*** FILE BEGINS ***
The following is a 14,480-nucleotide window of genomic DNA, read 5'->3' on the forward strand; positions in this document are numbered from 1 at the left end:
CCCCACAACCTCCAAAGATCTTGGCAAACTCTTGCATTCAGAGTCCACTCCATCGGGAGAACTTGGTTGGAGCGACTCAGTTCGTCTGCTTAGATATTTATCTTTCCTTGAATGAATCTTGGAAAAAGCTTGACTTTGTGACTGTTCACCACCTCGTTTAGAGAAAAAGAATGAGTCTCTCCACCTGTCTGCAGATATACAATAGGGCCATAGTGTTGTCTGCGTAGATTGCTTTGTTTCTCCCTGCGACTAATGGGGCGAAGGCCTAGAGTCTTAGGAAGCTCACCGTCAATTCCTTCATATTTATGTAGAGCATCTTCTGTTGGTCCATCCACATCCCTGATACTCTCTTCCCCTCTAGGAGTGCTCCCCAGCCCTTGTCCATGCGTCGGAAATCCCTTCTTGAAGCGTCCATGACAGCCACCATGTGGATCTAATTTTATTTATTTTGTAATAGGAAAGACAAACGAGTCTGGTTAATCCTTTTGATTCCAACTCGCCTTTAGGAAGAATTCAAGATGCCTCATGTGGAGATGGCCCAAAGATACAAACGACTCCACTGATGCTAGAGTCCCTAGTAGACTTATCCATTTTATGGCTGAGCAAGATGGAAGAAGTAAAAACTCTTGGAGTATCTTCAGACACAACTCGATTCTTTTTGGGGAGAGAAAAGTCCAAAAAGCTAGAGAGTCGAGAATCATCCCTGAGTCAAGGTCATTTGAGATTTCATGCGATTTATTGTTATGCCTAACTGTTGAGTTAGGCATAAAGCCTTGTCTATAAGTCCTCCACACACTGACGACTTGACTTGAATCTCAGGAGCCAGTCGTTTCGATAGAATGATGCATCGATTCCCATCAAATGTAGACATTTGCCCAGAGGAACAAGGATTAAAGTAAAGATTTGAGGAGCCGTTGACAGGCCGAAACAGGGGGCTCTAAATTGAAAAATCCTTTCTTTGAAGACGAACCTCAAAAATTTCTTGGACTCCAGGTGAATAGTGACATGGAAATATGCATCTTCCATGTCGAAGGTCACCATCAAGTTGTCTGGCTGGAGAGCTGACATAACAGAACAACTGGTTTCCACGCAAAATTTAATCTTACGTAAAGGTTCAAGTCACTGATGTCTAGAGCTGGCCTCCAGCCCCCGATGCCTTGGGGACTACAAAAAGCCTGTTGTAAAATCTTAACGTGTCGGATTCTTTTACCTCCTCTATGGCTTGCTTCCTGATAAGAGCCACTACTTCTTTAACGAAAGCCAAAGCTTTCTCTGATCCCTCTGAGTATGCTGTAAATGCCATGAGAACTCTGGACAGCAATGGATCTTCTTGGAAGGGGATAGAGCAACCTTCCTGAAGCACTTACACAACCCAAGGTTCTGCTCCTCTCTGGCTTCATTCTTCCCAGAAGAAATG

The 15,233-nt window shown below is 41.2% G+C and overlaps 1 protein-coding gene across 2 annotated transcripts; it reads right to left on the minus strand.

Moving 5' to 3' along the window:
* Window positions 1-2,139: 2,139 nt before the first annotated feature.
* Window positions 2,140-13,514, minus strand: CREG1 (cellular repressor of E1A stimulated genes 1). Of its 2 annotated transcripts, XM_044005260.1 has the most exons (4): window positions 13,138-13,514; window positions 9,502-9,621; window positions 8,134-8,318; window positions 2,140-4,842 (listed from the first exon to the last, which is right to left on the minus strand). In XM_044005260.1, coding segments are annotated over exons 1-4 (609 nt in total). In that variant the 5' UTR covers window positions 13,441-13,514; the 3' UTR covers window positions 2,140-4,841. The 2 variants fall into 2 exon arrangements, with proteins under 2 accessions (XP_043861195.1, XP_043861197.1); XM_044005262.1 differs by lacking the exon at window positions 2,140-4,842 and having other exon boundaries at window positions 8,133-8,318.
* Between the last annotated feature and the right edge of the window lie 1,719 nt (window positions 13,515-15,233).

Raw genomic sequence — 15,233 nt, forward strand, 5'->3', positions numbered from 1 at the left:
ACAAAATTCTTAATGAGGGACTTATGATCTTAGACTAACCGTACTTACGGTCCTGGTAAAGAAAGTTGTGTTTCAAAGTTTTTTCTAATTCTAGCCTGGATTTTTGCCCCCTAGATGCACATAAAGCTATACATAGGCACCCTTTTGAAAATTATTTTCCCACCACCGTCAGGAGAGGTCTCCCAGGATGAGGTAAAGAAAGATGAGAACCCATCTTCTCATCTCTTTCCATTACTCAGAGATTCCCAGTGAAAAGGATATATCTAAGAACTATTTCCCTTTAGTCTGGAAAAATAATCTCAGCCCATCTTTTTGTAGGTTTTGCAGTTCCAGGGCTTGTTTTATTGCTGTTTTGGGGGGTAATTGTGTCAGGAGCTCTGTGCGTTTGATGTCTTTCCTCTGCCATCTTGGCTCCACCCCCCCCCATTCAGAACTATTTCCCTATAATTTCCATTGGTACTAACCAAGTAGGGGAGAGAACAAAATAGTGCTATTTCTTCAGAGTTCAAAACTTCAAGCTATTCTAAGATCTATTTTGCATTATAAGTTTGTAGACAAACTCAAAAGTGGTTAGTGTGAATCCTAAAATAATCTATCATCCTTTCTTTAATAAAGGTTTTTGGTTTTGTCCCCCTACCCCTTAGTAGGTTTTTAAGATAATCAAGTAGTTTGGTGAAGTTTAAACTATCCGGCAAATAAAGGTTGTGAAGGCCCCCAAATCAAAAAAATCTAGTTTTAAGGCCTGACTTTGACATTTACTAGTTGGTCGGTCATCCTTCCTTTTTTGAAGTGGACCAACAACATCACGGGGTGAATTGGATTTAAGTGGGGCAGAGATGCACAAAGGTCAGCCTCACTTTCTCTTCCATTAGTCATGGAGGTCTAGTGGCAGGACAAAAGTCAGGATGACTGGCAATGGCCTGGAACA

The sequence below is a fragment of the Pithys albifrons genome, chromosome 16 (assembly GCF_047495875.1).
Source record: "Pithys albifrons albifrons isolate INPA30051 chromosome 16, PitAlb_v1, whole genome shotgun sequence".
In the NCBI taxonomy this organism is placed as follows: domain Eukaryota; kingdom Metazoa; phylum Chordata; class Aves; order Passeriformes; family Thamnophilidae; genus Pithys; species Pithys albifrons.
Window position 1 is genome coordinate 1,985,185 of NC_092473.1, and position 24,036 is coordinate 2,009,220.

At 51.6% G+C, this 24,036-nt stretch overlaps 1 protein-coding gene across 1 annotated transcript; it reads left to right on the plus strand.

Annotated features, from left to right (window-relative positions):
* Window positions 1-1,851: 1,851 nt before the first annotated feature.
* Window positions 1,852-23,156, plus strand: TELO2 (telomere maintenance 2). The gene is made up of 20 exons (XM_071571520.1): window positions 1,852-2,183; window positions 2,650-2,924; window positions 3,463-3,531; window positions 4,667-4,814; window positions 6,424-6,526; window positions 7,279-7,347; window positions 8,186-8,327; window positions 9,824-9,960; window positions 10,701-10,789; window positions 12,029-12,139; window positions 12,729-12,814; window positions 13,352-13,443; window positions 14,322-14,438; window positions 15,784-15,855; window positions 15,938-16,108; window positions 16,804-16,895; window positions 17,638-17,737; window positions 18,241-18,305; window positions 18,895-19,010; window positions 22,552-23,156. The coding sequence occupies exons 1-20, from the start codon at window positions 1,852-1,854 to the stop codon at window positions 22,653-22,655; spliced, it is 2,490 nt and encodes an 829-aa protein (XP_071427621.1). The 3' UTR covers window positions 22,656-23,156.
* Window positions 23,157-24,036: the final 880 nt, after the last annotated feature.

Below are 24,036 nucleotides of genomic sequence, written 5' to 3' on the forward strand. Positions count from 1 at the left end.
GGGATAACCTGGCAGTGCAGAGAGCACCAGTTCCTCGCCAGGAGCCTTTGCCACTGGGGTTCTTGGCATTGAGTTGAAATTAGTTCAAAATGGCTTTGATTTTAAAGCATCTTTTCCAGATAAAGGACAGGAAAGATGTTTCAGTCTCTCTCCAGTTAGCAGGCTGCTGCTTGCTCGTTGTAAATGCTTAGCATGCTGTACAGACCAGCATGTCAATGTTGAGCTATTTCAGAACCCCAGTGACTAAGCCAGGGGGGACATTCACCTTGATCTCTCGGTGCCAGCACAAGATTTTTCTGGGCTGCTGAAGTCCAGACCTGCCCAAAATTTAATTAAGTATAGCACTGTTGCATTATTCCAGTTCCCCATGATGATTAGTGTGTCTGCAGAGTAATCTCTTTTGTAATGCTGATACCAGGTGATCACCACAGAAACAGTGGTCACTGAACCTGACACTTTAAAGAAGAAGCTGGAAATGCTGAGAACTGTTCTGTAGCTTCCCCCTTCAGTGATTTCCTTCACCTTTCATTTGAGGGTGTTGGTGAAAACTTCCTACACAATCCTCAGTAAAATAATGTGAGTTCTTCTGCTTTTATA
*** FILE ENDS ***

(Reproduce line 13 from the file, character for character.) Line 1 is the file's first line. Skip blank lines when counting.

Window position 1 is genome coordinate 1,985,185 of NC_092473.1, and position 24,036 is coordinate 2,009,220.